AD Photo Synchronization with Windows 10

By default, the Windows 10 (1607 in the example images below) user profile picture shows a blank person picture. This can be changed by having a group policy pull down a picture from Active Directory and set it for the user for each workstation they log into. There are two major steps that this involves:

  1. Import user photos into Active Directory
  2. Deploy PowerShell script using Group Policy Logoff Script

Import user photos into Active Directory

The first thing to do is import the user photos into Active Directory. I’ve followed this guide here, https://gallery.technet.microsoft.com/How-to-Import-Employee-0058e89b, in order to use PowerShell for the import. You will require using Active Directory Module for Windows PowerShell in Administrator mode. This will essentially save the picture in the “thumbnailPhoto” attribute for that user in Active Directory.

Example:

Note: The thumbnailPhoto attribute max size is 100k, so please ensure your photos are less than that size. If you try to import a picture that is over 100k, you’ll receive the following error, “Set-ADUser: A value for the attribute was not in the acceptable range of values”. Reference: https://social.technet.microsoft.com/Forums/office/en-US/835546af-9299-46ca-a6c5-5c4ddb38c41d/thumbnail-photos-inad?forum=winserverDS

Running the commands successfully should give no errors as per the example image below:

To find out if the user already has a photo in AD, see the images below for the difference between not in AD and in AD for the user’s thumbnail photo attribute.

Deploy Powersheel script using Group Policy Logoff Script

Now once the pictures are imported into Active Directory for the users, the PowerShell script found here, https://deployhappiness.com/syncing-windows-account-photos-with-active-directory/, can be used for the Group Policy Logoff scripts. This will essentially run the PowerShell script when the user logs off a machine. The PowerShell script will check AD if the user has a thumbnail photo, retrieve it, and set it as the current Windows account photo for that user.

Create a new GPO and add the logoff script. The logoff scripts location can be found User Configuration -> Policies -> Windows Settings -> Scripts (Logon/Logoff). Add the PowerShell script to the “PowerShell Scripts” tab with no parameters. As mentioned in the original blog above, it is recommended to place this as a logoff script for two reasons:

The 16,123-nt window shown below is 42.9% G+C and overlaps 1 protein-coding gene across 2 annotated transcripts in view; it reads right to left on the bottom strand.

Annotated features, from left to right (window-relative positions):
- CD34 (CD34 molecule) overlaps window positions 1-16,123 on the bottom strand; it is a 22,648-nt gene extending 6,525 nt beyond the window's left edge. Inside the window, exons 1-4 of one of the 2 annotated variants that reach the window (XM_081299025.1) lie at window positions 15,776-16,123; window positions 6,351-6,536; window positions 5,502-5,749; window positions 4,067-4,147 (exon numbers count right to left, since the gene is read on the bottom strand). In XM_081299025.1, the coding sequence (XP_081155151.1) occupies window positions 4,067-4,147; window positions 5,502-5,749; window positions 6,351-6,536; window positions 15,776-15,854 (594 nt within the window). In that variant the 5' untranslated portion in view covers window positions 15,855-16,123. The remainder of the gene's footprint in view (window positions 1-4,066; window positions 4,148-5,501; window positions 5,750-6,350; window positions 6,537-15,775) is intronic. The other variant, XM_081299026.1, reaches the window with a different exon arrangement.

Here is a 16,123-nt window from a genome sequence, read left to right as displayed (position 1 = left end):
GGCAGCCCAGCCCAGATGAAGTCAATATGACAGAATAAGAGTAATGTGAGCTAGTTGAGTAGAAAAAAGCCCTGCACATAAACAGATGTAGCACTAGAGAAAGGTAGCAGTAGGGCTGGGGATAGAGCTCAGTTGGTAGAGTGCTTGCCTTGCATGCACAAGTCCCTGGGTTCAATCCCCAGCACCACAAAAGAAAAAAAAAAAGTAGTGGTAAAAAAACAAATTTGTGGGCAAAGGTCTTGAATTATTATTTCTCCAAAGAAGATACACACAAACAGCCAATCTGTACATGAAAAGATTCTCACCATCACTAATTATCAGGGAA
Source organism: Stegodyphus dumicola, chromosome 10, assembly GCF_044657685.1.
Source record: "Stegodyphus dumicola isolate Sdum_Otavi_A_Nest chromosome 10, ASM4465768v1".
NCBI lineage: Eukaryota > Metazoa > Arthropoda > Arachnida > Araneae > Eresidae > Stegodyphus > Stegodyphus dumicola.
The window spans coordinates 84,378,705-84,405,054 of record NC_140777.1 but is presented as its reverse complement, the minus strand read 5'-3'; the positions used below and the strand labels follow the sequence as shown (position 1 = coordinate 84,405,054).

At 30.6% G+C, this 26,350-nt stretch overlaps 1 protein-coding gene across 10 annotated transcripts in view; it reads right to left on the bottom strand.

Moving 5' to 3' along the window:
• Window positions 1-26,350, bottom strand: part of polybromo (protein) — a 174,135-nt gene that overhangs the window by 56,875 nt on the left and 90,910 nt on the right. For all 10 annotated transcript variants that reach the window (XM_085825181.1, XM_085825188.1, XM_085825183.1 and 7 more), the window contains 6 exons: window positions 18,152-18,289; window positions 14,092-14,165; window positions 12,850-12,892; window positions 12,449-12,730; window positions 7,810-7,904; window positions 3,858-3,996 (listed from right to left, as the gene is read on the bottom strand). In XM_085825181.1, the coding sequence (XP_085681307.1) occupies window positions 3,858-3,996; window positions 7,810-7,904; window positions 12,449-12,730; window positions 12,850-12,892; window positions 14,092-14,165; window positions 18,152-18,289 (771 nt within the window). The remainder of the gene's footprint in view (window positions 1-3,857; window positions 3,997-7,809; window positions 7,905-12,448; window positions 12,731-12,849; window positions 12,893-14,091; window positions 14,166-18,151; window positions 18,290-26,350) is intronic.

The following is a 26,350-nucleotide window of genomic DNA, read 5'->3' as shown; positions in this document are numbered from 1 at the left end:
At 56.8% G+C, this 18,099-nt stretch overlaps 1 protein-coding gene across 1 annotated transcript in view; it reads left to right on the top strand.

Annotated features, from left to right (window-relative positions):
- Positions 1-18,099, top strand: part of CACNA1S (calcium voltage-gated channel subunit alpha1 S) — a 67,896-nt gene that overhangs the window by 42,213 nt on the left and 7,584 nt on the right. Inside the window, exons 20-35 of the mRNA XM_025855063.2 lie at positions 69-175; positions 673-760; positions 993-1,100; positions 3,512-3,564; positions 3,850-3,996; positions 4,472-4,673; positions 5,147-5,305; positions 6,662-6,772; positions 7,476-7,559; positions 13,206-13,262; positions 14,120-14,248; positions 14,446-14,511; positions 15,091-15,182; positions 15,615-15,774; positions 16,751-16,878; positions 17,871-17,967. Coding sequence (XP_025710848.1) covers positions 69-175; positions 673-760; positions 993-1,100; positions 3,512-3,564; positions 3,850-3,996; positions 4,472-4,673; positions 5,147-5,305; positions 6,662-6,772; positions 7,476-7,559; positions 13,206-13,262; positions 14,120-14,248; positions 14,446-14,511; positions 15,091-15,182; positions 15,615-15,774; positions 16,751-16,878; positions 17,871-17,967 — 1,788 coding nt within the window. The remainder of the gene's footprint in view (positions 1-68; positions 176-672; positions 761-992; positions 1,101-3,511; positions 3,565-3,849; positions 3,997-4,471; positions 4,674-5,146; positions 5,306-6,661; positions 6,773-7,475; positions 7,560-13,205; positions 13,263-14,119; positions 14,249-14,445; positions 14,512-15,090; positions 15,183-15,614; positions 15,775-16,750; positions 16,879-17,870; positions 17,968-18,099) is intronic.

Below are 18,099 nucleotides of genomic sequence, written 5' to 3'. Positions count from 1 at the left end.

1. It prevents any impact to user logons which can be very important in an enterprise environment.
  2. The picture will only appear during the next fresh logon anyways. This shouldn’t be an issue especially if it’s the same person using that workstation all the time.

Once the PowerShell script has been added, the GPO settings will look something similar to the following image below.

Once the GPO has been linked to an OU that contains the user’s object in AD, any workstation that the user logs into will run the PowerShell logoff script and the user’s photo will appear in the logon screen and the picture placeholder on the start menu.

If your users don’t have local admin on their workstations, then additional steps need to be taken for the Group Policy object that was created. This is pretty typical of enterprises to not allow their users to be local admin on their workstations. In this case, we will switch the GPO to attach to an OU containing workstations instead of an OU containing users. The reason why the PowerShell script alone won’t work for users that don’t have local admin, is due to registry key permissions that are needed for the PowerShell script.

Using this guide, http://blog.jocha.se/tech/ad-user-pictures-in-windows-10, permissions can be set for the needed registry key and sub keys. In the same GPO, add the registry key by going to Computer Configuration -> Policies -> Windows Settings -> Security Settings -> Registry and clicking “Add Key…”.

Copy and paste “MACHINE\SOFTWARE\Microsoft\Windows\CurrentVersion\AccountPicture\Users” under “Selected Key” or browse to it manually and press OK.

Go to “Users” and select “Allow” for “Full Control” and click “OK”.

Select “Replace existing permissions on all subkeys with inheritable permissions” and click Ok.

You will then see the registry key under “Registry” in the Group Policy object.

Then under the same GPO, go into Computer Configuration -> Policies -> Administrative Templates -> System -> Group Policy and enable the “Configure user Group Policy loopback processing mode” for Merge mode. This will essentially allow the PowerShell logoff script to still run for users even if the GPO is linked to an OU that contains workstations only. Merge mode will still allow the user’s regular user based GPOs to still apply. For a good explanation on Group Policy loopback processing, check out this link: https://social.technet.microsoft.com/wiki/contents/articles/2548.windows-server-understand-user-group-policy-loopback-processing-mode.aspx.

The group policy object “Settings” tab should look like the one below once: the Registry key has been added with the appropriate permissions, loopback processing has been enabled, and the logoff script has been added. Again, ensure that this group policy object is linked to an OU with workstations rather than an OU with users.

If you take a look at the registry key, MACHINE\SOFTWARE\Microsoft\Windows\CurrentVersion\AccountPicture\Users, for a workstation that doesn’t have the above GPO applied, “Users” won’t have Full Control of the Key and sub keys.

Once the GPO is applied, “Full Control” will be given to the “Users” group for each workstation that the GPO applies to.

The “Users” key and the sub keys below are what is given permission for each non local admin user in order to run the PowerShell logoff script successfully under the user’s permissions.